Sydney, Australia, 2013-11-22 — /travelprnews.com/ — Plane travel can at times be tiring, uncomfortable and irritating but doesn’t have to be, according to international flight attendant, Danielle Hugh. Getting the flight attendants onside is a good way to improve your odds of having a great flight. “Treat us well and your flight will be decidedly better,” Hugh claims.
“There is a saying in the airline industry: Never reward bad passengers,” she says. So what makes a ‘good’ passenger, the kind that a flight attendant will go the extra mile for? Here are her tips for getting the cabin crew onside:
- We love to see passengers who smile when they come onboard with their boarding passes ready. Boarding passes need to be shown both at check-in and at the aircraft door – it’s aviation law. As for smiles, they are optional – but preferred!
- Bring an in-cabin bag of a size and weight YOU can lift and place in the overhead lockers. We are there to assist with baggage, with ‘assist’ being the key word.
- We’re always grateful to passengers who offer or are willing to change seats to accommodate families, and I’ve been known to reward passengers with a bottle of wine or bubbly to say thank you.
- When you ask for help, articulate what you want quickly and efficiently, and most importantly, VERBALLY; no grabbing, tugging, yanking or touching in any way, shape or form, please!
- It only takes a moment to anticipate how and where the crew serve meals and drinks. Clever passengers wait for carts to pass before attempting to use the restrooms, knowing they can’t pass the carts anyway.
- It’s just courteous to remove your headsets to fully listen when cabin crew approach on a cart. Nothing annoys us as much as hearing ‘What was that?’ because a passenger can’t hear me through their headphones. Similarly, when serving tea or coffee, common sense dictates we will be asking ‘cream/milk or sugar?’ at some point. We love passengers who say ‘Black coffee, one extra sugar please’ straight up!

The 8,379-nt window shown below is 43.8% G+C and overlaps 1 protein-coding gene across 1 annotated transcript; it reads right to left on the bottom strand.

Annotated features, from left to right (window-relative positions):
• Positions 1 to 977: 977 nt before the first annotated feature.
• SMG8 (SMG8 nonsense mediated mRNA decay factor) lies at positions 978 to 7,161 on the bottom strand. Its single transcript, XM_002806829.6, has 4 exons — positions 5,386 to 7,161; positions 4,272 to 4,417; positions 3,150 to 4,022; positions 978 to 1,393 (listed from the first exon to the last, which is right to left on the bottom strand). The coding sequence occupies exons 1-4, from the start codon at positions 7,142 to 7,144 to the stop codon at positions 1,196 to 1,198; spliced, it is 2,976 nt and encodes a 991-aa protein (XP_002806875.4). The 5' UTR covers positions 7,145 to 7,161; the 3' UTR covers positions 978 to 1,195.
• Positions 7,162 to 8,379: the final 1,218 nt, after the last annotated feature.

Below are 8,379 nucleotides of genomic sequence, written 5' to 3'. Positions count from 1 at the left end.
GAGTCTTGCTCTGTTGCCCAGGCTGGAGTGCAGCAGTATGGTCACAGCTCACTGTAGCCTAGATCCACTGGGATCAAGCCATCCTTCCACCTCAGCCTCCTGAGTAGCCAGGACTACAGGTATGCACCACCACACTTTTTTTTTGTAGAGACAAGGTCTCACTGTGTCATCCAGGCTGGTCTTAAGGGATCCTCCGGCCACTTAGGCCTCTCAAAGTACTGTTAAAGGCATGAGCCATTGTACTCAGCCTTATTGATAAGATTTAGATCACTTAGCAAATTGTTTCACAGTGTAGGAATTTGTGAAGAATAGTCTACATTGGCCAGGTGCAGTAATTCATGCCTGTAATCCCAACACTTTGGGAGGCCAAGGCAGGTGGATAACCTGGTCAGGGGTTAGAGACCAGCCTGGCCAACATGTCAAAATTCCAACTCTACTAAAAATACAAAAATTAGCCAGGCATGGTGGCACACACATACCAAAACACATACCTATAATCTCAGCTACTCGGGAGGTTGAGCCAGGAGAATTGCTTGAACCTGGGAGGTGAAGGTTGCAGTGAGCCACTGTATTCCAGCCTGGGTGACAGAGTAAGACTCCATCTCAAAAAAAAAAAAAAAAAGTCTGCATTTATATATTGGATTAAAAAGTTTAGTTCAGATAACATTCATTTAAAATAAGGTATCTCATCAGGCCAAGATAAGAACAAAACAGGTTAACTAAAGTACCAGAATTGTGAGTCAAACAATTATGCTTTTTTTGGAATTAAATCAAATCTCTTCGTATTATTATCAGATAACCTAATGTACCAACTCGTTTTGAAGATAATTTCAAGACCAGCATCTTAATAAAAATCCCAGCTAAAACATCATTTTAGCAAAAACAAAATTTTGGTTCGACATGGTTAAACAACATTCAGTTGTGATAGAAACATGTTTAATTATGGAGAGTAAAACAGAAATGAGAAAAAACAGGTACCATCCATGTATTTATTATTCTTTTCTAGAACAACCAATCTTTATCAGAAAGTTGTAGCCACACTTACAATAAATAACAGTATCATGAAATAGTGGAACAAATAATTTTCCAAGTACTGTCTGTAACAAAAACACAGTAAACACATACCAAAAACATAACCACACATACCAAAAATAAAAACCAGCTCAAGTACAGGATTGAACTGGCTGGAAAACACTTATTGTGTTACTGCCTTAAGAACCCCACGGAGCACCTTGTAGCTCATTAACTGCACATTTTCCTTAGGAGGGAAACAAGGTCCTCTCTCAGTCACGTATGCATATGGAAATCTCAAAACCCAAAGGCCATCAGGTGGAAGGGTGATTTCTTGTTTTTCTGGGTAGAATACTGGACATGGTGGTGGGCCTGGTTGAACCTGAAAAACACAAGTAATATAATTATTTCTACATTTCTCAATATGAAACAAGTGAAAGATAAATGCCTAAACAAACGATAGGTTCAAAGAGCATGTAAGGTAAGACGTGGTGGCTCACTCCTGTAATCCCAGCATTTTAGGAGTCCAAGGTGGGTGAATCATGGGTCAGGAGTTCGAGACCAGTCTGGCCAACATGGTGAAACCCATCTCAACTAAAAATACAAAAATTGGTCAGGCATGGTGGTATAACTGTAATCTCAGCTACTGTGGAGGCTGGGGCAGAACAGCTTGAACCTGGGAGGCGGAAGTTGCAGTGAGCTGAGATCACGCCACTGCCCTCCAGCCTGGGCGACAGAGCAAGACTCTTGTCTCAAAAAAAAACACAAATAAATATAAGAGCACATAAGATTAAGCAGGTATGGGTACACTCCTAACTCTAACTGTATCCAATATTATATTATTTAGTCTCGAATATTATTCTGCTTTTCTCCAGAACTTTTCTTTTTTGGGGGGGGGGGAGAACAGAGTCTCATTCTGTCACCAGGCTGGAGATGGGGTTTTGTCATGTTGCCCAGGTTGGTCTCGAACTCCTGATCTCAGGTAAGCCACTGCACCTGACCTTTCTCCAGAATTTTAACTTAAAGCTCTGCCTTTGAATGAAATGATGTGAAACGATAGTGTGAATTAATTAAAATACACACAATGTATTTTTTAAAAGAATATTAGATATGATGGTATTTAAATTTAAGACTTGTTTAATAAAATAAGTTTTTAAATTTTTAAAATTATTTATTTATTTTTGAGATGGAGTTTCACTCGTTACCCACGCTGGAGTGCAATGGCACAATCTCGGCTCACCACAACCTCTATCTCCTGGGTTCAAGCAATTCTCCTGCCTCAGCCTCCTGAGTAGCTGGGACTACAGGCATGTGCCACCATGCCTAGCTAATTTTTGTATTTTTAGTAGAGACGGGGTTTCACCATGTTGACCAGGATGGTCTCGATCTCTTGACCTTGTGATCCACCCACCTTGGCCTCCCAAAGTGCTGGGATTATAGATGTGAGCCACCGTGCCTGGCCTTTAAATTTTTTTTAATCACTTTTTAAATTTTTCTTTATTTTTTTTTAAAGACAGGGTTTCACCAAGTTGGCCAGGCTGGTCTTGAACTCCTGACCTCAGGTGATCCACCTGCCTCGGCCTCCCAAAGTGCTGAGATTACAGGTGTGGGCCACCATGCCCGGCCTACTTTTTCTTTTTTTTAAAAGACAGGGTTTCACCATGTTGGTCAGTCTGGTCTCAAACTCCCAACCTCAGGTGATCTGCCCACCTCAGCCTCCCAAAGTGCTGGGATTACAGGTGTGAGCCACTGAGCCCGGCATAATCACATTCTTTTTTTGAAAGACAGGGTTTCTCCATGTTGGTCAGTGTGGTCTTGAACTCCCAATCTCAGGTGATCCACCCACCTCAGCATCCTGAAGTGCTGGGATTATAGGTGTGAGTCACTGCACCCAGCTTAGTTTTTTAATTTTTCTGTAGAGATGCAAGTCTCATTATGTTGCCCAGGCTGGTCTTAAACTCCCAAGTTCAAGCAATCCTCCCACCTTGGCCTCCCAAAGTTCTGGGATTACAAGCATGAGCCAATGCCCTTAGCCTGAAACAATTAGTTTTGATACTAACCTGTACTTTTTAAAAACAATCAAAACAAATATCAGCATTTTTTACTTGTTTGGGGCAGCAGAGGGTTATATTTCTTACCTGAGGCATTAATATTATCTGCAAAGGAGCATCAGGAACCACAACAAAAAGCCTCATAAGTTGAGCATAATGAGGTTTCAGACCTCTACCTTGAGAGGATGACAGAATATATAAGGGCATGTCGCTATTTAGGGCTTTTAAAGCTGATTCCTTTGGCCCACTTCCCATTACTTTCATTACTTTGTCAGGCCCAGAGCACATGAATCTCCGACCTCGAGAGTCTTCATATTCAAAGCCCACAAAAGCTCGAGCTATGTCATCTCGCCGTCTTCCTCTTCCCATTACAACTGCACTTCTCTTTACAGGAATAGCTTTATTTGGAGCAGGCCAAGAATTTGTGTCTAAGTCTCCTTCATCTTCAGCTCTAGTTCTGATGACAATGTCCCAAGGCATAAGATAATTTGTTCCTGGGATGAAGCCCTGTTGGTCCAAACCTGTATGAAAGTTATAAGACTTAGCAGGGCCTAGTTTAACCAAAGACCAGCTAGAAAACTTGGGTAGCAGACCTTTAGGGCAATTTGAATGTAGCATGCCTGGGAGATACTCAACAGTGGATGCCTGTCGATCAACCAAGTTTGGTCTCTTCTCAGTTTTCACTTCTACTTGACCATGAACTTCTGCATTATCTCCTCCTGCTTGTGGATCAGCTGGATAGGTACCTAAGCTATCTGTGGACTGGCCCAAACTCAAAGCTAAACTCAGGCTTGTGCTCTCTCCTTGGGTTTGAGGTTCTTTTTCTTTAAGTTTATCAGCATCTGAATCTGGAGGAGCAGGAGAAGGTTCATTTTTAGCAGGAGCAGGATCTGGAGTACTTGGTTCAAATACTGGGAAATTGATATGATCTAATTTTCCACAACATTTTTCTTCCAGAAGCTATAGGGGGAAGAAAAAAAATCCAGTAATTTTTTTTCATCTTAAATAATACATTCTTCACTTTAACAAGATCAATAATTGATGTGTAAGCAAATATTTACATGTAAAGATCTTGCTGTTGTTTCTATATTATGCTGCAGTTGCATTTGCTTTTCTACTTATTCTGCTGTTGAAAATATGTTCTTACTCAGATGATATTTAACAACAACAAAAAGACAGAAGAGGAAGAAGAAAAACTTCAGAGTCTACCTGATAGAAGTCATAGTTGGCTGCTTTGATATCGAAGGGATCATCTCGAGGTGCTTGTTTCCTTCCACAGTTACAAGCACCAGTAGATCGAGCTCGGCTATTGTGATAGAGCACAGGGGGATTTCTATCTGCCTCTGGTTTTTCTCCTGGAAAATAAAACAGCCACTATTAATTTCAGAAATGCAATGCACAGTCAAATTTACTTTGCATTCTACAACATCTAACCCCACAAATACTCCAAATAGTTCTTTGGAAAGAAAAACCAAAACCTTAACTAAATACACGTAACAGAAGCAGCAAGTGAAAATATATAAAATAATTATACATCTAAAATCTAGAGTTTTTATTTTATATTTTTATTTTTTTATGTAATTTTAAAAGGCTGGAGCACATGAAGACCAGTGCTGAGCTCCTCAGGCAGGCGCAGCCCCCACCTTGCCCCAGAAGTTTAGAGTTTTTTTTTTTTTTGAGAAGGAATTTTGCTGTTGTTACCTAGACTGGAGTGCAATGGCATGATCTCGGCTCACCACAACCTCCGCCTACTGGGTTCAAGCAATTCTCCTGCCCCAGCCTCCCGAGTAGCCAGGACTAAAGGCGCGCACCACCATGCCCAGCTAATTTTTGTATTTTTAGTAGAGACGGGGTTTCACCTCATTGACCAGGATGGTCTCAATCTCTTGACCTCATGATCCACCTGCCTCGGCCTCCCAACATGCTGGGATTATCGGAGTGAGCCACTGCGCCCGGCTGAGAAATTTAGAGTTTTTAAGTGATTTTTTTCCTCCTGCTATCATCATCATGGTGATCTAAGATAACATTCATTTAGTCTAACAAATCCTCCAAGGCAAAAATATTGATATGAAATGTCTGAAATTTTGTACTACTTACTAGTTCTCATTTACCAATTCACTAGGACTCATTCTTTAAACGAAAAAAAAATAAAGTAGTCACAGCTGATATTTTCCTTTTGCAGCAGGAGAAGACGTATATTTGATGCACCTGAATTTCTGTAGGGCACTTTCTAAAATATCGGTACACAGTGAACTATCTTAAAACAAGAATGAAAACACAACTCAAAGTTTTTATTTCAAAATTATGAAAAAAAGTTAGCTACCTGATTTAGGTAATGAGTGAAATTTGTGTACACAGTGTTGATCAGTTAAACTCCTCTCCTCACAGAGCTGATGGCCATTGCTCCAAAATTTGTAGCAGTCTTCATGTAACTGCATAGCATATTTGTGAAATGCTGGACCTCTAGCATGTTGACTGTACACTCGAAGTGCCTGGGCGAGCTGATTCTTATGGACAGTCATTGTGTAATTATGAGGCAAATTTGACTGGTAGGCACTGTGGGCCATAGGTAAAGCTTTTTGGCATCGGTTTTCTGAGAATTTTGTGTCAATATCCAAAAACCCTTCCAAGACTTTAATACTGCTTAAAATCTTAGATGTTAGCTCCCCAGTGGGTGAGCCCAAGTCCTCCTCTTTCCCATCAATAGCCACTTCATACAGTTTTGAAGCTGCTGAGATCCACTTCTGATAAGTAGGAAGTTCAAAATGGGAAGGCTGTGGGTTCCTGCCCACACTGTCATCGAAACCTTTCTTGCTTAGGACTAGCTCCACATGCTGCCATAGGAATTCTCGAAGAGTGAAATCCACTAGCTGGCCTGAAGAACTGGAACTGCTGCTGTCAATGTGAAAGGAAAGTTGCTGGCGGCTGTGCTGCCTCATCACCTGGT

- Your airline ticket guarantees a seat; not your meal choice. Be understanding when we run out of the chicken. If a passenger said to me, “So you only have fish? I understand. I don’t actually eat fish, but it’s ok – I can eat the salad,” I would do everything I could to get something other than fish for them, perhaps from business class or the snack range. If that passenger had yelled at me about not having chicken, would I go to that trouble?
- Instead of using the call-bell button, why not wait for a passing flight attendant and say, ‘Hi, next time you come back can I please have…?’
- Have rubbish ready when the crew are collecting trash. Handing a hostie a used tissue into their bare hands is unhygienic and rude. Handing over a used diaper…that’s obviously offensive, but it happens more often than you’d think!
- Carry your own pen, especially on international flights where passengers are required to fill out customs and immigration documents.
In her 20 years as an international flight attendant, Hugh says she has seen many scenarios of courteous and cooperative passengers being rewarded by cabin crew.
Many of the anecdotes in her book, “Confessions of a Hostie”, are about the bad behaviour she has witnessed onboard and how the crew reacted, which often involved assisting other passengers who had also been affected.
“Not every ‘good’ passenger is going to be rewarded with complimentary bottles of champagne or a better seat, but, as a crew member, I can categorically tell you that if a passenger is polite and respectful to others around them, including the crew, the flight attendants will be equally polite and respectful, and everyone has a happier flight,” she says.
And who wins Hugh’s gold star for the best passenger she’s ever served? “A well-known politician – I won’t name him – was on two of my flights. On boarding, he stopped to say a personal hello to each flight attendant, and later said, ‘I know you are busy, so if it makes it easier for yourself, I would love a scotch on ice and some cheese when it suits you. I don’t need anything else for the rest of the flight, thank you.’ I gave him the world’s largest scotch with an equally impressive cheese platter – on both occasions. This man was at the pointy end of the plane and obviously travels all the time but he spoke in a way which was both respectful and clear. Any passenger can do that.”
Try out these tips next time you travel, and see how much better your flight is.
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ABOUT DANIELLE HUGH: Danielle Hugh has worked as an international flight attendant for 20 years. She is the author of “Confessions of a Hostie” and the recent sequel (Nov 2013) “More Confessions of a Hostie: The Second Sector”, both published by Monsoon Books, Singapore’s leading English-language publisher.
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